September 30 is Independence Day of Botswana or Botswana Day, celebrates the independence of Botswana from United Kingdom in 1966.
Christian missionaries sent from Europe spread to the interior, often at the invitation of tribal chiefs who wanted guns and knew that the presence of missionaries encouraged traders. By 1880 every major village had a resident missionary, and their influence became permanent. Christianization was completed in Botswana under the reign of king Khama III (reigned 1875–1923).
When the Union of South Africa was formed in 1910 out of the main British colonies in the region, the Bechuanaland Protectorate, Basutoland (now Lesotho) and Swaziland (the High Commission Territories) were not included, but provision was made for their later incorporation. However, their inhabitants began to be consulted by the UK, and although successive South African governments sought to have the territories transferred, the UK kept delaying; consequently, it never occurred.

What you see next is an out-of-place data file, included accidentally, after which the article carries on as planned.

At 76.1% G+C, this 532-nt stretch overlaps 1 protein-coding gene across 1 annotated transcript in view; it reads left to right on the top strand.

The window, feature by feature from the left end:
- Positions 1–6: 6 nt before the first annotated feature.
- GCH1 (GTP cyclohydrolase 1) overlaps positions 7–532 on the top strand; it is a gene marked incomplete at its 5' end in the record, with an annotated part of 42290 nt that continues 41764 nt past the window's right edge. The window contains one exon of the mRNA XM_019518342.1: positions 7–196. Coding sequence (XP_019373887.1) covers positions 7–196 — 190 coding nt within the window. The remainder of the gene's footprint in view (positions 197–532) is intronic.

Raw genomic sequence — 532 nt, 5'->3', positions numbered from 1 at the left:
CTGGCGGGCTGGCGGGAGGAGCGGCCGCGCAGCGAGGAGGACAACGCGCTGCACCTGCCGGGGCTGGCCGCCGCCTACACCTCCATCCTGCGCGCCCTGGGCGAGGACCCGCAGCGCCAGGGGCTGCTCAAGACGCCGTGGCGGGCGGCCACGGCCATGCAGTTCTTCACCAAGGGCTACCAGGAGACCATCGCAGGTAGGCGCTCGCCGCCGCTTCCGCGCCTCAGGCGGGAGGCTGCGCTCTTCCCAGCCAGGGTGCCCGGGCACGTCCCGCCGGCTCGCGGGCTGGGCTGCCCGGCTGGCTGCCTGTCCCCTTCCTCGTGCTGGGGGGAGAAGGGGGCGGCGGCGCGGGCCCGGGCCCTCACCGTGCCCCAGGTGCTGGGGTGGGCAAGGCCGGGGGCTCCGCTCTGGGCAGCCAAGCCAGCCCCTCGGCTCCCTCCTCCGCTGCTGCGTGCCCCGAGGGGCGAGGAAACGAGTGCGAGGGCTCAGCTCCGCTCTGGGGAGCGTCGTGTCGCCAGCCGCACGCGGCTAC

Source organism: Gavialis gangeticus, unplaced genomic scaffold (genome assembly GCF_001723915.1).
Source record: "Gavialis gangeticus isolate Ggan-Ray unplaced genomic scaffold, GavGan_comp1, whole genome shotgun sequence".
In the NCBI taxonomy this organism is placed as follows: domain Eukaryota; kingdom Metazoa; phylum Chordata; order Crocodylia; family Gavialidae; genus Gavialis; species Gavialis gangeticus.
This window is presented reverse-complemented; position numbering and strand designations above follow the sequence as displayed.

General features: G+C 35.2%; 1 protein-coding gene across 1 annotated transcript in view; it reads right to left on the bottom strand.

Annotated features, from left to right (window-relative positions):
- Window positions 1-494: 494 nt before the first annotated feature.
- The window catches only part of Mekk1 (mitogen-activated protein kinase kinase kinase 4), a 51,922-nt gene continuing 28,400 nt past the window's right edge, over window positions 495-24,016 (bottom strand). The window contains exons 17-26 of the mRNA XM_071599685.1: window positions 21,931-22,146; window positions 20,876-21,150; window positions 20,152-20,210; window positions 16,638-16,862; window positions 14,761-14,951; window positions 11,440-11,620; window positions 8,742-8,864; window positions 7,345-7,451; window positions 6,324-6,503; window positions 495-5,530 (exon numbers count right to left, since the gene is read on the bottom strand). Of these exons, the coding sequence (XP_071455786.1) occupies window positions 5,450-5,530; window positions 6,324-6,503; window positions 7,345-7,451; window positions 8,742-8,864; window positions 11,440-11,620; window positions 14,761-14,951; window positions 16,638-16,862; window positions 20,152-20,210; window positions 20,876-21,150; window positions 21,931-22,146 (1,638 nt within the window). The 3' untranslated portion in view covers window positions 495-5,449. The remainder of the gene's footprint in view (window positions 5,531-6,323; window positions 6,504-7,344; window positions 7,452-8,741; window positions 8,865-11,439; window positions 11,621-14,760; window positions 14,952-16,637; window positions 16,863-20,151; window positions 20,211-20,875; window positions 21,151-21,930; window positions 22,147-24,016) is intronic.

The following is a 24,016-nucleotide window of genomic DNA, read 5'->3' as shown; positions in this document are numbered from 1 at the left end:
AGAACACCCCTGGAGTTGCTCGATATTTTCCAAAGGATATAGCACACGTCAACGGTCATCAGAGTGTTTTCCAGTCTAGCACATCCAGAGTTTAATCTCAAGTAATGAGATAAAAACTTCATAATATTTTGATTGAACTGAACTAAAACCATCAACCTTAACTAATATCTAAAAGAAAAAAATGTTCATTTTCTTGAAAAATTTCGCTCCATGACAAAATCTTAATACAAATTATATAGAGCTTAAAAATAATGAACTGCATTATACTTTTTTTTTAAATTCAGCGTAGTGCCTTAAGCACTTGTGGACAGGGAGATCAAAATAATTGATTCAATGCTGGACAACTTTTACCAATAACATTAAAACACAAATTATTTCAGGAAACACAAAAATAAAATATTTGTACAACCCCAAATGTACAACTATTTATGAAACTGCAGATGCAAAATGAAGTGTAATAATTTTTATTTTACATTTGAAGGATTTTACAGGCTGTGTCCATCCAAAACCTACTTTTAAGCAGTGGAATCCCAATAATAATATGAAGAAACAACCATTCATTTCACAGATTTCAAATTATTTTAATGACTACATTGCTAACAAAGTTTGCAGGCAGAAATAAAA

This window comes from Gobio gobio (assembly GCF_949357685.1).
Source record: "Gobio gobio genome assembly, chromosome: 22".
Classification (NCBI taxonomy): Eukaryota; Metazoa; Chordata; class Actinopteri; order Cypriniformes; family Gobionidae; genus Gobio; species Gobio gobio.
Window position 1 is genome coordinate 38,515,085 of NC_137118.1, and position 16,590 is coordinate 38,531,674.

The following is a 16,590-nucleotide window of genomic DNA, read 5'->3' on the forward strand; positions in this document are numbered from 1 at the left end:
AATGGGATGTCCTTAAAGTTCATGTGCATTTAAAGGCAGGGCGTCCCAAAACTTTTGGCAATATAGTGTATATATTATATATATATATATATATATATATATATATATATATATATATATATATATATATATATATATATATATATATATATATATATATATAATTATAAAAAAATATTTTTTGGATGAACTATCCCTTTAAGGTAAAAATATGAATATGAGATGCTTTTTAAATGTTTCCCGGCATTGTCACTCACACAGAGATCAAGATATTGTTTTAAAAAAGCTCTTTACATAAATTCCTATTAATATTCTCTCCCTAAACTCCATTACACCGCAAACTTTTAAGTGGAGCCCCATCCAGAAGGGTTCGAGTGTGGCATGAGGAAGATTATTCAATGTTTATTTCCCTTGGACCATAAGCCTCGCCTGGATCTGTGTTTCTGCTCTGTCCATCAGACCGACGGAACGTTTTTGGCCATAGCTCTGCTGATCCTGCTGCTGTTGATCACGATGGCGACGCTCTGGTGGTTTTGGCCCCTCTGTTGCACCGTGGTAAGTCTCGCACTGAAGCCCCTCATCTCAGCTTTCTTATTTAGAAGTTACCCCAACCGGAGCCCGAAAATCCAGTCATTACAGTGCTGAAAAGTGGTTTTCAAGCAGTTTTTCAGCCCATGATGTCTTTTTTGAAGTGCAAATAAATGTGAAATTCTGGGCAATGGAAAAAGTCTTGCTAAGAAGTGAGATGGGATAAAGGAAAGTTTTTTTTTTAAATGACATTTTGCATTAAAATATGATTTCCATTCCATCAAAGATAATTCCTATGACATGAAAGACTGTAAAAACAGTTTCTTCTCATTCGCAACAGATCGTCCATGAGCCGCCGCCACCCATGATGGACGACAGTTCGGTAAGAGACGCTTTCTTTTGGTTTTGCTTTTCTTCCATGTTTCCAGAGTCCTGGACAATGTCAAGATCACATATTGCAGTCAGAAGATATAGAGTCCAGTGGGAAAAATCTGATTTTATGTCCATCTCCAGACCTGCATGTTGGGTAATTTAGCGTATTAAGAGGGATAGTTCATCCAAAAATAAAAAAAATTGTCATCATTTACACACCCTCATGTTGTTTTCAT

The election of the Nationalist government in 1948, which instituted apartheid, and South Africa’s withdrawal from the Commonwealth in 1961, ended any prospect of incorporation of the territories into South Africa.
In June 1964, the United Kingdom accepted proposals for a democratic self-government in Botswana. The 1965 constitution led to the first general elections and to independence on September 30, 1966.
Botswana, officially the Republic of Botswana, is a landlocked country located in Southern Africa.It is bordered by South Africa to the south and southeast, Namibia to the west and north, and Zimbabwe to the northeast. The official language of Botswana is English although Setswana (Tswana language) is widely spoken across the country.